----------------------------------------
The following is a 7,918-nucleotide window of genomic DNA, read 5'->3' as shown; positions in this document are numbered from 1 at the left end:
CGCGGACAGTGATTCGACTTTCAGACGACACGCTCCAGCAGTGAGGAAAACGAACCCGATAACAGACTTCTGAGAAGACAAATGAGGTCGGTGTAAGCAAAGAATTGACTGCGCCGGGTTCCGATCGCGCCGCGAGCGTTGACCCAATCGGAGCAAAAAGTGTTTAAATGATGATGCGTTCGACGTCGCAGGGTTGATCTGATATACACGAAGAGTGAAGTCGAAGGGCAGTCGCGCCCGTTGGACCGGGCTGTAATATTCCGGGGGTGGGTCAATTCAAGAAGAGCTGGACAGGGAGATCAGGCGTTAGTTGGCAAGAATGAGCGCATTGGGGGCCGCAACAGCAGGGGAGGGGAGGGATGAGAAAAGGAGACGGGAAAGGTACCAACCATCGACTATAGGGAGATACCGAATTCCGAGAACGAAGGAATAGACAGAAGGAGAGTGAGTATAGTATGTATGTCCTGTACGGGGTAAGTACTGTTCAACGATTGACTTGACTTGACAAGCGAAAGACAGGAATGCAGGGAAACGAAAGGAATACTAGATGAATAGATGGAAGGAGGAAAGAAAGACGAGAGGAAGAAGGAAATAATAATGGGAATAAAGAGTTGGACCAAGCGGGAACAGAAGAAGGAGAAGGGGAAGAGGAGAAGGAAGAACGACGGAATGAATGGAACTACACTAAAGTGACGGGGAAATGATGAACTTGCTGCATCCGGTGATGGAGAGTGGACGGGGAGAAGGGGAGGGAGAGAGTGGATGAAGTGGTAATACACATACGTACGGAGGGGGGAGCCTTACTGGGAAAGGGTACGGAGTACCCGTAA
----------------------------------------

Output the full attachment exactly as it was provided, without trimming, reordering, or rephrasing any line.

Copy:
The following is a 7,918-nucleotide window of genomic DNA, read 5'->3' as shown; positions in this document are numbered from 1 at the left end:
CGCGGACAGTGATTCGACTTTCAGACGACACGCTCCAGCAGTGAGGAAAACGAACCCGATAACAGACTTCTGAGAAGACAAATGAGGTCGGTGTAAGCAAAGAATTGACTGCGCCGGGTTCCGATCGCGCCGCGAGCGTTGACCCAATCGGAGCAAAAAGTGTTTAAATGATGATGCGTTCGACGTCGCAGGGTTGATCTGATATACACGAAGAGTGAAGTCGAAGGGCAGTCGCGCCCGTTGGACCGGGCTGTAATATTCCGGGGGTGGGTCAATTCAAGAAGAGCTGGACAGGGAGATCAGGCGTTAGTTGGCAAGAATGAGCGCATTGGGGGCCGCAACAGCAGGGGAGGGGAGGGATGAGAAAAGGAGACGGGAAAGGTACCAACCATCGACTATAGGGAGATACCGAATTCCGAGAACGAAGGAATAGACAGAAGGAGAGTGAGTATAGTATGTATGTCCTGTACGGGGTAAGTACTGTTCAACGATTGACTTGACTTGACAAGCGAAAGACAGGAATGCAGGGAAACGAAAGGAATACTAGATGAATAGATGGAAGGAGGAAAGAAAGACGAGAGGAAGAAGGAAATAATAATGGGAATAAAGAGTTGGACCAAGCGGGAACAGAAGAAGGAGAAGGGGAAGAGGAGAAGGAAGAACGACGGAATGAATGGAACTACACTAAAGTGACGGGGAAATGATGAACTTGCTGCATCCGGTGATGGAGAGTGGACGGGGAGAAGGGGAGGGAGAGAGTGGATGAAGTGGTAATACACATACGTACGGAGGGGGGAGCCTTACTGGGAAAGGGTACGGAGTACCCGTAA